GOVERNMENT yesterday appealed to Jamaicans to be on the lookout for more Haitian boat people in wake of Tuesday's arrival of 25 in the eastern parish of Portland.
Minister with responsibility for Information Senator Sandrea Falconer made the appeal in light of information that some nine boats left the impoverished Caribbean country earlier this week, with one ending up in Jamaica.
"It is important that Jamaicans be on the look-out and be our eyes and ears and report any sightings, if there are any others, to the authorities so we can do the screenings and make sure that they are kept in a quarantine area and be repatriated when the time is right," Falconer told the weekly Jamaica House press briefing at the Office of the Prime Minister in Kingston yesterday.
Deputy Director General of the Office of Disaster Preparedness and Emergency Management (ODPEM) Richard Thompson said the Jamaica Defence Force (JDF) and the United States Coast Guard have been searching for the other boats, without any success.
In the meantime, it is costing taxpayers $45,000 daily to feed the 45 Haitians but the Government says it has to ensure they are given proper care.
"We want to cut down the length of time they are on our shores, but as long as they are here we have to ensure that they are taken care of and that they are given medical treatment, food and shelter," Falconer said.
She said the Haitians have already undergone several medical tests and there were no health concerns, despite Haiti grappling with an outbreak of cholera in the wake of the 2010 earthquake, which killed thousands of people and left the infrastructure of the capital and other sections of the country in ruins.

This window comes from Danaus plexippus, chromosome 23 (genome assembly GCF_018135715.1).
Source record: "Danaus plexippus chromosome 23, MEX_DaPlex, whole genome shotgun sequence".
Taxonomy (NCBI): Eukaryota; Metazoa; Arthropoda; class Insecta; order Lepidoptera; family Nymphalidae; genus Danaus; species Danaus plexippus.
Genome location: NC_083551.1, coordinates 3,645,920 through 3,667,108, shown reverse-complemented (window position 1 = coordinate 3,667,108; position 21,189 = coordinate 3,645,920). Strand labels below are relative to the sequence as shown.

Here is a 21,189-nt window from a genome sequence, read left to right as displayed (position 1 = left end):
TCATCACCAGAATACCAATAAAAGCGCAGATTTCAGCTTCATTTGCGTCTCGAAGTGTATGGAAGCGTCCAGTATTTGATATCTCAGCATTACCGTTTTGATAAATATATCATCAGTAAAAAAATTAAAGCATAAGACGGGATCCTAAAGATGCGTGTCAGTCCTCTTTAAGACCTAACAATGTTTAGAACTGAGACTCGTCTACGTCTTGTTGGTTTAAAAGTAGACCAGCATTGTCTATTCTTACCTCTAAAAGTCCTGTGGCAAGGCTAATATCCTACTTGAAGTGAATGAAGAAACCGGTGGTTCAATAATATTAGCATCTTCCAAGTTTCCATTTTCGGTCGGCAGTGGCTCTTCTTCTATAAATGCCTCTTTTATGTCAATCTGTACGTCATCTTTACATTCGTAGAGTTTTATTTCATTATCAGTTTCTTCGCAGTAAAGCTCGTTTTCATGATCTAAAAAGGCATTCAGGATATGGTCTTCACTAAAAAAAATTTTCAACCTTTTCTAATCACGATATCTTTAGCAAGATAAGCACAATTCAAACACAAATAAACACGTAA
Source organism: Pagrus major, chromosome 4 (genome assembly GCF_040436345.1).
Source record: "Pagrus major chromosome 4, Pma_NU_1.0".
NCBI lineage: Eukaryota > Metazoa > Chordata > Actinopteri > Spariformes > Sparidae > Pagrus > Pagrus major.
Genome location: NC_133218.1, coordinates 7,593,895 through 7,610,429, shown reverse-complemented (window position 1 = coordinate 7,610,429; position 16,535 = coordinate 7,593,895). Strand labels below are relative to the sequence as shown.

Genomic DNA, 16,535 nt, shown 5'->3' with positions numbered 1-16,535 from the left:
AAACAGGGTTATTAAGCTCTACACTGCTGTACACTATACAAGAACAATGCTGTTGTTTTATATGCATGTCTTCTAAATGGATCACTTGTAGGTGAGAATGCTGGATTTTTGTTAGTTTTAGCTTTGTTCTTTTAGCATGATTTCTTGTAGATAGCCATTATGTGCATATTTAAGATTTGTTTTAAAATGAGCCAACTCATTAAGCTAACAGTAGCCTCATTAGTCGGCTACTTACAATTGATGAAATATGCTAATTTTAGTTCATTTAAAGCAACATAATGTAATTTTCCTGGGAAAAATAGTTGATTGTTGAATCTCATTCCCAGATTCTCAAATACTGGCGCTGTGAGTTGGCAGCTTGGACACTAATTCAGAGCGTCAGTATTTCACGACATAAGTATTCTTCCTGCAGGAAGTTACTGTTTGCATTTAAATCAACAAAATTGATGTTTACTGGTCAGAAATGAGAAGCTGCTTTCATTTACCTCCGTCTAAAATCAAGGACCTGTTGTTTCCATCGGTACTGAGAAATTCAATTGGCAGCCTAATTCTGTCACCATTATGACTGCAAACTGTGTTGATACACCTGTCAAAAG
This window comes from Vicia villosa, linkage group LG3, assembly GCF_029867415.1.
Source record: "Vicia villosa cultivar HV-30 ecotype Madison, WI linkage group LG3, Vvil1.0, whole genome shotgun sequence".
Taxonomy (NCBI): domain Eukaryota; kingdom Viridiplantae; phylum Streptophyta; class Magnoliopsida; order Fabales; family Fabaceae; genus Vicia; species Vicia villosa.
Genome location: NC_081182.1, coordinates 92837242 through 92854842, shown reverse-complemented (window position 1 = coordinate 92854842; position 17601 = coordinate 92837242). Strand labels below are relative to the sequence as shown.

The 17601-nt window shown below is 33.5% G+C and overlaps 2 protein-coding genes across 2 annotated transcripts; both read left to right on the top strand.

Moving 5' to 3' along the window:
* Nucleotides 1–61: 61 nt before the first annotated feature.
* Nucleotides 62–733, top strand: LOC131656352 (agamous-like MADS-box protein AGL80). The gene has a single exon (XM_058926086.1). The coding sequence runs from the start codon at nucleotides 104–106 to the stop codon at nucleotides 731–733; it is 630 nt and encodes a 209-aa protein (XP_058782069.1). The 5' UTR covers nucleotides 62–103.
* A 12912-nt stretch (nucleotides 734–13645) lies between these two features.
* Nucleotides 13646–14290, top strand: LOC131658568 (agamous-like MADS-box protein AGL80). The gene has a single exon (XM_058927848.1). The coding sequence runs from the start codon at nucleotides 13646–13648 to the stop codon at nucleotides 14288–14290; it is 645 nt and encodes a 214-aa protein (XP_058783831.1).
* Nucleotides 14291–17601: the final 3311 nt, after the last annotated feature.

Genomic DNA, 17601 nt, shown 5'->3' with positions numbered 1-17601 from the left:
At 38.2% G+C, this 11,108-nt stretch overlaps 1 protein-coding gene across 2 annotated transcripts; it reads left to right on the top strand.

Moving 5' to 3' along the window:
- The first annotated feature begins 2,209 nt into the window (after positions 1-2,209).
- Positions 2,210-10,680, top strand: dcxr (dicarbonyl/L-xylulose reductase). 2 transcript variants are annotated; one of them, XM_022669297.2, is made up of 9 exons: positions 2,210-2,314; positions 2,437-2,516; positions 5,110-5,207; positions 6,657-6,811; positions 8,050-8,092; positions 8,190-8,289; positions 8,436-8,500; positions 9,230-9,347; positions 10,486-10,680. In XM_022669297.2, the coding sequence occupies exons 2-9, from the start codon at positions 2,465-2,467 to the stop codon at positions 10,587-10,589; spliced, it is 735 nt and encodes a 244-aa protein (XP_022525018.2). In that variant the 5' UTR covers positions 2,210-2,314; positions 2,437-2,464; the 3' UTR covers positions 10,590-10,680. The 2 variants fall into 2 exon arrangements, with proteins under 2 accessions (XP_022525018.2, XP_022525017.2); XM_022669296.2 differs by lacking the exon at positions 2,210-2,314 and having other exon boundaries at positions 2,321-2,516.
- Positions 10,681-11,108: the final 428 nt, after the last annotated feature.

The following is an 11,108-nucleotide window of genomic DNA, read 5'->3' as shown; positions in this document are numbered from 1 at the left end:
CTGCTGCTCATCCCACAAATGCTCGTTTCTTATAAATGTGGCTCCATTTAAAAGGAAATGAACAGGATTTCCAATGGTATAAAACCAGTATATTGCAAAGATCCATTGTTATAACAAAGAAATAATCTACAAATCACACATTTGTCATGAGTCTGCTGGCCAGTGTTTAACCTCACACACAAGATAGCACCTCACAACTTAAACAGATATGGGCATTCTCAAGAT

Thompson said discussions were being held with the Ministry of National Security and the Jamaica Defence Force (JDF) for the Haitians to be repatriated.
He noted, however, that a timeline has not yet been set for the repatriation of the Haitians, who were up to yesterday being housed at the Port Antonio Seventh-day Adventist Church hall.
"We are working with the Ministry of Housing to move them to another location in Portland and at the end of that to have them repatriated," Thompson told the press briefing.
He said the Haitians would be transported home on a JDF coast guard vessel.
"That process (repatriation) is not a quick process so we try to ensure it is speedily dealt with so they can be off the shore of Jamaica in a very quick time, given the economic challenges to feed them on a daily basis," Thompson said.
The Haitians — 16 men, two women, four boys and three girls, ages two to 14 year-old — were believed to have been bound for the United States when their rickety boat drifted off course and ended up in Jamaica.
The JDF and the US Coast Guard, Thompson said, spent the day searching for other vessels as information was received that some nine boats had left the impoverished French-speaking Caribbean country earlier in the week.
Meanwhile, Thompson reported that at least six of the 25 Haitians have already been to Jamaica with the two-year-old being born on the island when a group of 75 Haitians arrived in that parish in the immediate wake of the hurricane.
Senator Falconer said checks are being made to determine what treatment will be given to the case involving the child who was born here and her family.
Members of the public can make donations to ODPEM to assist with the care of the refugees while they are here.